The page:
When we launched CycleStreets back in 2009, GML was in vogue, and OpenLayers was the only real choice available. In fact, in 2009, many of the wonderful tools like Leaflet, jQuery, and autocomplete were either not available or were in their infancy. Now these tools are available, we no longer have to deal with the pain of generating XML DOM (for GML) structures and that is a very welcome relief.

It’s fair to say that we’ve always struggled with OpenLayers 2. OpenLayers is a very powerful map framework, basically letting you do almost anything on top of a map canvas, and with a very ‘correct’ object-orientated style. But with things like a standard web projection and GeoJSON standardisation now the norm for web mapping, the swiss-army-knife approach has not been ideal for us.

The force-point came for us when we ran into an intractable problem where a clickable layer of shop icons, used on a journey planner we run for a third party, had the odd behaviour that one of the two start/finish itinerary waypoint markers could not be moved if an icon had been clicked. We spent two days trying to debug this, even going as far as picking through the OpenLayers source code. Long ago we had learnt which of the five popup types to use, but we simply could not work out the mechanism for changing focus between layers. So we changed tack, generating GeoJSON for the icon layer and got a prototype working in Leaflet pretty quickly, and it ‘just worked’. From that point our V2 API project really got going.

It’s great to see that a new version of OpenLayers, OpenLayers 3, is in the works, which will undoubtedly take that very respected project forward. But for us, for now, Leaflet is where we plan to put our development focus.

PS The V2 API is going live shortly. All of our site is running from it and documentation is in place – we’ve just resolving the remaining few format issues now.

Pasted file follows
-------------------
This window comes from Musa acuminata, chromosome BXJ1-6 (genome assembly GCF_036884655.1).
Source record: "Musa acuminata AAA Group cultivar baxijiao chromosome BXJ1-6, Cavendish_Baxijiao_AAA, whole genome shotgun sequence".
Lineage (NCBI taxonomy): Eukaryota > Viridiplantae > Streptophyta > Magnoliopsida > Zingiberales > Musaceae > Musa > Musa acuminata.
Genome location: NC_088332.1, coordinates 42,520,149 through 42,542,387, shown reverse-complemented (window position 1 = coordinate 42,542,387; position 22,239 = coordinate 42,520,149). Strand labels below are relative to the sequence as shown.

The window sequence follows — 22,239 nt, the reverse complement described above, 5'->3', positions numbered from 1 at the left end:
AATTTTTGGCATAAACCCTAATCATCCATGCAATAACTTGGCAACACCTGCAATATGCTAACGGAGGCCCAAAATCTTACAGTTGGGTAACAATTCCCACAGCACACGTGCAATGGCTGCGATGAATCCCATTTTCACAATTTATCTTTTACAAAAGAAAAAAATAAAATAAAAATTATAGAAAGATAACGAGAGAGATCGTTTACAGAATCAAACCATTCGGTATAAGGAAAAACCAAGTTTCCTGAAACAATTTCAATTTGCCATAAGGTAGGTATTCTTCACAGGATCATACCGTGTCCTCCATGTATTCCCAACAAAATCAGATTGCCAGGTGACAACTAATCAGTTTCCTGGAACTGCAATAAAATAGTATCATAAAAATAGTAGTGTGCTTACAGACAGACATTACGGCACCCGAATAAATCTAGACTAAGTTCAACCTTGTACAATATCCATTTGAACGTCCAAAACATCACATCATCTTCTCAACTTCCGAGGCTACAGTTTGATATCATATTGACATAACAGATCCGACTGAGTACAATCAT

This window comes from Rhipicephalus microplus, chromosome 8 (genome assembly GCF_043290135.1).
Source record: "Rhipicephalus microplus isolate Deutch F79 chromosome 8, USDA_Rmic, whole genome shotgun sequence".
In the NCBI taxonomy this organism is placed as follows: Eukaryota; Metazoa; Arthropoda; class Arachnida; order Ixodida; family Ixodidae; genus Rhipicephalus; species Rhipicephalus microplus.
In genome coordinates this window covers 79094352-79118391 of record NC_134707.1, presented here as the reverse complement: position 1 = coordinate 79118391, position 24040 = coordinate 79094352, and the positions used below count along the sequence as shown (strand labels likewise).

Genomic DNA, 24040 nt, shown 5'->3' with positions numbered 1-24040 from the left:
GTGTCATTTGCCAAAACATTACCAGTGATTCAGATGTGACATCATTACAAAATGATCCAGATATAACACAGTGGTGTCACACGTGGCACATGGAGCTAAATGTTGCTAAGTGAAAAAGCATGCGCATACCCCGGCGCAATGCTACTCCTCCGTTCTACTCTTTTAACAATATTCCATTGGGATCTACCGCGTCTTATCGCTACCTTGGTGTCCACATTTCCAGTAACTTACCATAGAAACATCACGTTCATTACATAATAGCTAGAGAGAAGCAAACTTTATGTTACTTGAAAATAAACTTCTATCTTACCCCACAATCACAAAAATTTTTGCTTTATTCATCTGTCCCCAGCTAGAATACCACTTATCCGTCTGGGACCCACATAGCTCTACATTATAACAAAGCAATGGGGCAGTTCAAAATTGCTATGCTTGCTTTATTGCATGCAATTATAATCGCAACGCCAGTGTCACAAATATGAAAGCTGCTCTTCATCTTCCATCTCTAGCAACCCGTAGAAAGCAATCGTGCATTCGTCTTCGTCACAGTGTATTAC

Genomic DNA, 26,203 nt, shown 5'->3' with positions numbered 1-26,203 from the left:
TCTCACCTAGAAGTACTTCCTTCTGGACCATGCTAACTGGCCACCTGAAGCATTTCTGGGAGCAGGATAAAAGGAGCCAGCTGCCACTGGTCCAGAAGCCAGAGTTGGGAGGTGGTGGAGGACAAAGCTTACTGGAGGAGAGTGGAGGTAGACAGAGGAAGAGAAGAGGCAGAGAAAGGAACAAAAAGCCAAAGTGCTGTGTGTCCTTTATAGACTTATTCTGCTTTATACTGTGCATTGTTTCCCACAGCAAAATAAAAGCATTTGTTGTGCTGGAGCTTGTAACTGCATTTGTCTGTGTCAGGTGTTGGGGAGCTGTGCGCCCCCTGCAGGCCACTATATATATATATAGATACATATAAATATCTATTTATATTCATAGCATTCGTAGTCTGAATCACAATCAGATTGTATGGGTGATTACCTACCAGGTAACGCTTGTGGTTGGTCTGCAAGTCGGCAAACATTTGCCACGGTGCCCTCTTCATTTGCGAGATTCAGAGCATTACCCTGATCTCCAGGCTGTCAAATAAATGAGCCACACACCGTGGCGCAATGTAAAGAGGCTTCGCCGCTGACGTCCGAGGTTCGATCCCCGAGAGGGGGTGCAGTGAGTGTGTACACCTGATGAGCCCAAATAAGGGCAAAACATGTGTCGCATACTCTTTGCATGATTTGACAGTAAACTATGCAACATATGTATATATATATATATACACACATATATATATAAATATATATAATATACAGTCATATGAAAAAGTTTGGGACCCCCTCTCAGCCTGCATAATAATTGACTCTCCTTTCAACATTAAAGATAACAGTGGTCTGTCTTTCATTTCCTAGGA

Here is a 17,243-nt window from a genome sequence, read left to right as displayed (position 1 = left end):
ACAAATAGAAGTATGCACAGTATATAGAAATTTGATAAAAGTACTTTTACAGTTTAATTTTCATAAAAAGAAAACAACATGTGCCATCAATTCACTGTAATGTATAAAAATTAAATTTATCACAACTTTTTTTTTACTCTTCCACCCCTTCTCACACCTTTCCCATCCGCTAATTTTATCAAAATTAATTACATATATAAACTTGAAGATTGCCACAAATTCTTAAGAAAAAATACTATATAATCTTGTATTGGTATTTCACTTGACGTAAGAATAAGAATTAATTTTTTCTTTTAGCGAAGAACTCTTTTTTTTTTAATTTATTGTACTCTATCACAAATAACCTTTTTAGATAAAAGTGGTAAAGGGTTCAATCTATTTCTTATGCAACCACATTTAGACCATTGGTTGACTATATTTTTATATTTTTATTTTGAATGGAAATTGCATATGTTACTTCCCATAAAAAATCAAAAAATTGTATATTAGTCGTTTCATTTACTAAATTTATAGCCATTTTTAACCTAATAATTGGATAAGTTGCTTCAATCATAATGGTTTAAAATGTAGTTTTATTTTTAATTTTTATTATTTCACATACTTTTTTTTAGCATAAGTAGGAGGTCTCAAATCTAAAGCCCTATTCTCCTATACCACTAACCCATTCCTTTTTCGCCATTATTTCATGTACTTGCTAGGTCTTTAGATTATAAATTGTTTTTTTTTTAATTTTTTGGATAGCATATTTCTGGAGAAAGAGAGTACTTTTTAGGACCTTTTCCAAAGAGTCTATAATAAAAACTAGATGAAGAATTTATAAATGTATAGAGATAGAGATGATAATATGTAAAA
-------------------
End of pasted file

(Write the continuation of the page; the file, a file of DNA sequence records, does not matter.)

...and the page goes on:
Our debugging view, now running from a GeoJSON data endpoint in our V2 API

Our debugging view, now running from a GeoJSON data endpoint in our V2 API.

The redesign upgrade project, of which the above work is part, has been possible thanks to part-funding from the Cambridge City Council Cycling & Walking Grants scheme, helping get more people cycling in Cambridge. We are most grateful to them for their support.

Space for Cycling – your infrastructure photos mapped

Friday, April 25th, 2014

CTC logoCTC, the national cycling charity, has launched a new cycling infrastructure map to help communicate what makes good conditions for cycling and where improvements need to be made. CTC have linked up with CycleStreets to ensure these locations are also saved to the CycleStreets Photomap. Chris Peck, CTC, explains this new initiative.

What is the Space for Cycling campaign?

Space For CyclingLondon Cycling Campaign created Space for Cycling, which in London is focussing on lobbying candidates in this year’s local elections. CTC is taking LCC’s London-born campaign nationwide, and is coordinating the campaign to seek commitments from local politicians to provide Space for Cycling, in conjunction with the Cyclenation federation of local campaign groups around the UK. The campaign is funded by a generous grant from the cycle industry’s ‘Bike Hub’ levy, run by the Bicycle Association, and by private donations.

Space for Cycling calls on councils to improve our streets so that anyone can cycle anywhere. But what does that mean in practice? CTC wants your photos and examples of infrastructure that’s good or bad to explain to councils what works, and what needs improvement.

You can submit the photos to the map, and write to councillors, challenging them to make Space for Cycling in your area.

Bus stop bypass
Space for Cycling in Brighton – bus stop bypasses on the Lewes Road

If you’ve got photos of examples of infrastructure for cycling – whether good or bad – CTC wants to see them.

We welcome your feedback, especially to report bugs or give us route feedback.